First Taste

First Taste: We Signed the Waiver for XXXHot at Mrs. Chicken in Phoenix

Trying the XXXHot at Mrs. Chicken.
Trying the XXXHot at Mrs. Chicken. Lauren Cusimano
When a new spot opens in town, we can't wait to check it out — and let you know our initial impressions, share a few photos, and dish about some menu items. First Taste, as the name implies, is not a full-blown review, but instead a peek inside restaurants that have just opened, sampling a few items, and satisfying curiosities (yours and ours).

Restaurant: Mrs. Chicken
Location: 4011 North 32nd Street
Open: Six weeks
Eats: Nashville-style hot chicken
Price: $10 to $15 per person
Hours: 11 a.m. to 7 p.m. Sunday through Wednesday

The history of Nashville hot chicken is a fun one. It’s said Thornton Prince was served an extra-spicy plateful of fried chicken by a pissed-off girlfriend who’d noticed his wandering eye, but it backfired. Prince's Hot Chicken Shack, and later the nation’s hot chicken craze, was born.

click to enlarge The sign for Mrs. Chicken on 32nd Street. - LAUREN CUSIMANO
The sign for Mrs. Chicken on 32nd Street.
Lauren Cusimano
But the history of Phoenix hot chicken is a short one. Monroe’s Hot Chicken opened in February 2019, and Mrs. Chicken opened in April. And yes, many more are on the way.

Mrs. Chicken was opened by George Frasher, chef and owner of Frasher’s Smokehouse — which sits across the street in this transforming Arcadia 'hood.

The menu is well trimmed here, offering the choice of leg or breast, a chicken sandwich, tenders, wings, and sides like dry-rub crinkle fries, red beans and rice, and baked potato salad. A beverage purchase means a go at the typical soda fountain soft drinks. And yes, you will be grateful for those free refills soon.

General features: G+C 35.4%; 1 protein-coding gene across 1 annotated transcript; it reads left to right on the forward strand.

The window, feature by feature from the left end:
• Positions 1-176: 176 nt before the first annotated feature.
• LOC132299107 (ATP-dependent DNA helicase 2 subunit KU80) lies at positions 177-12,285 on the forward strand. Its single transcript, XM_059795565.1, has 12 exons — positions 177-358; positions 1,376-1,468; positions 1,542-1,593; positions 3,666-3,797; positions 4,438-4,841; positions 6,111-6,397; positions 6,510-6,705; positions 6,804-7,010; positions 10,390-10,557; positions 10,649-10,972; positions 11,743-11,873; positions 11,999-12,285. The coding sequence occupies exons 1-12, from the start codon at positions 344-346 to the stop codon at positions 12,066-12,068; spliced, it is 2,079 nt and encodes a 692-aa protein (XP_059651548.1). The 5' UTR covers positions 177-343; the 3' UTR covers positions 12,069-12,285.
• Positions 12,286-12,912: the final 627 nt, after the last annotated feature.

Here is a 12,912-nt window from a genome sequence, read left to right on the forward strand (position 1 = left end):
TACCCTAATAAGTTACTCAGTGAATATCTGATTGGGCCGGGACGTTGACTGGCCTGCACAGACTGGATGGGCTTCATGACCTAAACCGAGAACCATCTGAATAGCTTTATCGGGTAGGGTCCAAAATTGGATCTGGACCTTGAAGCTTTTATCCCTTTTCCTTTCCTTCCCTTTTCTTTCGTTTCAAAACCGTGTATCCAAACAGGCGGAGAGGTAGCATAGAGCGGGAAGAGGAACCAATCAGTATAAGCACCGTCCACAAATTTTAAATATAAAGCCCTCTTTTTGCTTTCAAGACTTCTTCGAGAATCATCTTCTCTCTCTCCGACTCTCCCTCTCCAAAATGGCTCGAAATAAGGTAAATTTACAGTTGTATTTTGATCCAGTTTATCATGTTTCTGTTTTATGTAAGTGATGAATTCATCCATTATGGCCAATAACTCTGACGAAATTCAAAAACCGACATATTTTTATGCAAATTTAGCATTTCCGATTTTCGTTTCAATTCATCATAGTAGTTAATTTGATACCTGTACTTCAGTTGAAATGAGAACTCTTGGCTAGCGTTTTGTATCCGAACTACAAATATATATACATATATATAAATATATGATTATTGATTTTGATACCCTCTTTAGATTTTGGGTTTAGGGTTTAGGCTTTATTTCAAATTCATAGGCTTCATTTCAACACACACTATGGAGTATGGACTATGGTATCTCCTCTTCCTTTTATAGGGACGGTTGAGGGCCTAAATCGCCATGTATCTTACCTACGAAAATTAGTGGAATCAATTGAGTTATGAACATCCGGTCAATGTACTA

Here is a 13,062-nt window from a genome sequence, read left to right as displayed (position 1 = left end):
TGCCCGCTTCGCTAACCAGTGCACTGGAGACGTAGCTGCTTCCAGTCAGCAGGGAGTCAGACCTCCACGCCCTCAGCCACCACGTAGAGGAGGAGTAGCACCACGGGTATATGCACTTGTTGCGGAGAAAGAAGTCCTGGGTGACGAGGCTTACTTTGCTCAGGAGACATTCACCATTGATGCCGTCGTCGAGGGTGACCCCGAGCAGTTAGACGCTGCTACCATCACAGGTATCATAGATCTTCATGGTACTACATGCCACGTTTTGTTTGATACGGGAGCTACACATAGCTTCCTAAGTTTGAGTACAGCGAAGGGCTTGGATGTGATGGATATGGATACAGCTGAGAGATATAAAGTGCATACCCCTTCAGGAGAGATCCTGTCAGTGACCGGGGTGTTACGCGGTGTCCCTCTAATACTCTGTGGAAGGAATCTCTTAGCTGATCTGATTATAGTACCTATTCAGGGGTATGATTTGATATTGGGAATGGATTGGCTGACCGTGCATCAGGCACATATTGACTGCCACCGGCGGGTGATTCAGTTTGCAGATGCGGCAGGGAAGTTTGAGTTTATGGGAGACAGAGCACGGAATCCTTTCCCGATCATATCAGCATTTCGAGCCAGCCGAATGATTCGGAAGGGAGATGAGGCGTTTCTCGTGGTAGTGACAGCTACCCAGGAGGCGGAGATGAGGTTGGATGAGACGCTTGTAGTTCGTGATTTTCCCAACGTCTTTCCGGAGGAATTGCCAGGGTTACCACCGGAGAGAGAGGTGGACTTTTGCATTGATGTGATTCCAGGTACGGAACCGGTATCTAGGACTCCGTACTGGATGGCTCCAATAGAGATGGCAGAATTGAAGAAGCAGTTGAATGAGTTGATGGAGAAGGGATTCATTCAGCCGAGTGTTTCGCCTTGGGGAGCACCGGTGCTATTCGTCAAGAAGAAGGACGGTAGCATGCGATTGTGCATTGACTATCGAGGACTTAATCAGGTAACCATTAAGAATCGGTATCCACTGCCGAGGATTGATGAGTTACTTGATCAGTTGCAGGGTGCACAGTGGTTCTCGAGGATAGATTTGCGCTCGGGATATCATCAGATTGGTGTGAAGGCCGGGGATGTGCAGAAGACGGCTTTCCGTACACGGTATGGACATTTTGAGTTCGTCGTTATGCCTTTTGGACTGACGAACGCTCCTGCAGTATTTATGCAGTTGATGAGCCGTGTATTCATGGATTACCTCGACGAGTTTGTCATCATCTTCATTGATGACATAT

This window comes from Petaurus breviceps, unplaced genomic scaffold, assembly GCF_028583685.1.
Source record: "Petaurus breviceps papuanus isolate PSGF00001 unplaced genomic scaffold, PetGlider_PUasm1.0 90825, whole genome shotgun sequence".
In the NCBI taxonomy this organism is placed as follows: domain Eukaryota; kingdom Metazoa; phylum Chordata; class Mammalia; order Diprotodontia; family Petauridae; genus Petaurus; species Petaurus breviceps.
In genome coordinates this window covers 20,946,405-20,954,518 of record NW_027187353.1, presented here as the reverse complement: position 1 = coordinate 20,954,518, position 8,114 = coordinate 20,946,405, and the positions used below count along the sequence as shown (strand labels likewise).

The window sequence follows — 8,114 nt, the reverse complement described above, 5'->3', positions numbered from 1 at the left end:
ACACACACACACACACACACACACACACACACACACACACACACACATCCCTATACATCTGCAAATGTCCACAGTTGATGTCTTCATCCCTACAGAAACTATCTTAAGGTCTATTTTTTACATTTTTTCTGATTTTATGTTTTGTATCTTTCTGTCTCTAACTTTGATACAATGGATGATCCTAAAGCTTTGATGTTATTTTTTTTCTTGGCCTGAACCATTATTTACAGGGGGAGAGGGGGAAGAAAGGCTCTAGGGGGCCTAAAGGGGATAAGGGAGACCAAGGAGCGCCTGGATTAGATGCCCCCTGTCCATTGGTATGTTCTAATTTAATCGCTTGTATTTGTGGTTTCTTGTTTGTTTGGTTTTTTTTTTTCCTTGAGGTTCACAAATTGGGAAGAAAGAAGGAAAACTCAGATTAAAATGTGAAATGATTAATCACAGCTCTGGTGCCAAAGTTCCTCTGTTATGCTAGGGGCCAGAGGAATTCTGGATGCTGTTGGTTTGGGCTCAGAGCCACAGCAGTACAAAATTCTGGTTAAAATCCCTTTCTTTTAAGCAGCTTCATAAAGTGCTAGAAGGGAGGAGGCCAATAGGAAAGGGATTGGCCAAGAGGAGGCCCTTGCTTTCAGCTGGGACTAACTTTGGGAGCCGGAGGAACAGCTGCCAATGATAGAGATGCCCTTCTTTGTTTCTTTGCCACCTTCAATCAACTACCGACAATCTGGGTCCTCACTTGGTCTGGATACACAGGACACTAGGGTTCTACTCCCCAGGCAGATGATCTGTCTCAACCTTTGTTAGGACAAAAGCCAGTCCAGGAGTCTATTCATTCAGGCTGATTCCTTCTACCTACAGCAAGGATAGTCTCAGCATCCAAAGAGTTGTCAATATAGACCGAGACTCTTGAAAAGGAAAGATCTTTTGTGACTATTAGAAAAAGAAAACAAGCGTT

But what will draw your eye on the menu are the spice levels.

There’s the classic, or no heat, followed by mild, medium, hot. The short description will help, i.e. hot is compared to a summer day in Phoenix, and the XXXHot will “burn your face off.” It also requires a signed waiver.

click to enlarge You're asked to sign a waiver if you order the XXXHot. - BRI MALLOY
You're asked to sign a waiver if you order the XXXHot.
Bri Malloy
When ordering the breast quarter, spice level XXXHot, the friendly cashier will give you a final out, but when she or he sees you mean business, the waiver is produced. You’re then free to fill your cup and have a seat in the farmhouse-style dining area.

Food is brought out unless the place is hopping busy — which it can be around lunchtime proper.

Initially, the XXXHot doesn’t seem like such a tough character — more delicious than anything. The highest spice level is delivered on the bird in a kind of goopy coating — the perfect amount, too. And the skin is still crispy, crunchy, under there. So you want to start right away.

It’s going to get messy, but it’s going to be good.

The first couple bites require some sharp inhaling — that weird reverse hissing we make when something is burning, temperature or otherwise. But about bite four, after you’ve been tearing and pulling the chicken apart, knowing you wear that sauce smell on your fingers for the rest of the day, you start to feel it.